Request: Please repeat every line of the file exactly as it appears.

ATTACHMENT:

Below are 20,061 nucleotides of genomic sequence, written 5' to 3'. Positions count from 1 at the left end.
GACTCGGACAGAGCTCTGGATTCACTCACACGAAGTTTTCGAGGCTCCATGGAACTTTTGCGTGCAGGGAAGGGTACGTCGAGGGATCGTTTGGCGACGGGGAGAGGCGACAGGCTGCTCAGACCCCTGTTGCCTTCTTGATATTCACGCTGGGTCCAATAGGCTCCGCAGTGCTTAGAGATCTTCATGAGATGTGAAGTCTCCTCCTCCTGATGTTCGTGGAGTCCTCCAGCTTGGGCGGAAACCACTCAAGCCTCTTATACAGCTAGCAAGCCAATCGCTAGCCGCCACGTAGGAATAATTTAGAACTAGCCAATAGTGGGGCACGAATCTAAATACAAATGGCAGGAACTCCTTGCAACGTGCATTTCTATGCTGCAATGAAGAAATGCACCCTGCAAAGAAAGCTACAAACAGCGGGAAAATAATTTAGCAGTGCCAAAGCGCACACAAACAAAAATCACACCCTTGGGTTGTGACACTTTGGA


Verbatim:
Below are 20,061 nucleotides of genomic sequence, written 5' to 3'. Positions count from 1 at the left end.
GACTCGGACAGAGCTCTGGATTCACTCACACGAAGTTTTCGAGGCTCCATGGAACTTTTGCGTGCAGGGAAGGGTACGTCGAGGGATCGTTTGGCGACGGGGAGAGGCGACAGGCTGCTCAGACCCCTGTTGCCTTCTTGATATTCACGCTGGGTCCAATAGGCTCCGCAGTGCTTAGAGATCTTCATGAGATGTGAAGTCTCCTCCTCCTGATGTTCGTGGAGTCCTCCAGCTTGGGCGGAAACCACTCAAGCCTCTTATACAGCTAGCAAGCCAATCGCTAGCCGCCACGTAGGAATAATTTAGAACTAGCCAATAGTGGGGCACGAATCTAAATACAAATGGCAGGAACTCCTTGCAACGTGCATTTCTATGCTGCAATGAAGAAATGCACCCTGCAAAGAAAGCTACAAACAGCGGGAAAATAATTTAGCAGTGCCAAAGCGCACACAAACAAAAATCACACCCTTGGGTTGTGACACTTTGGA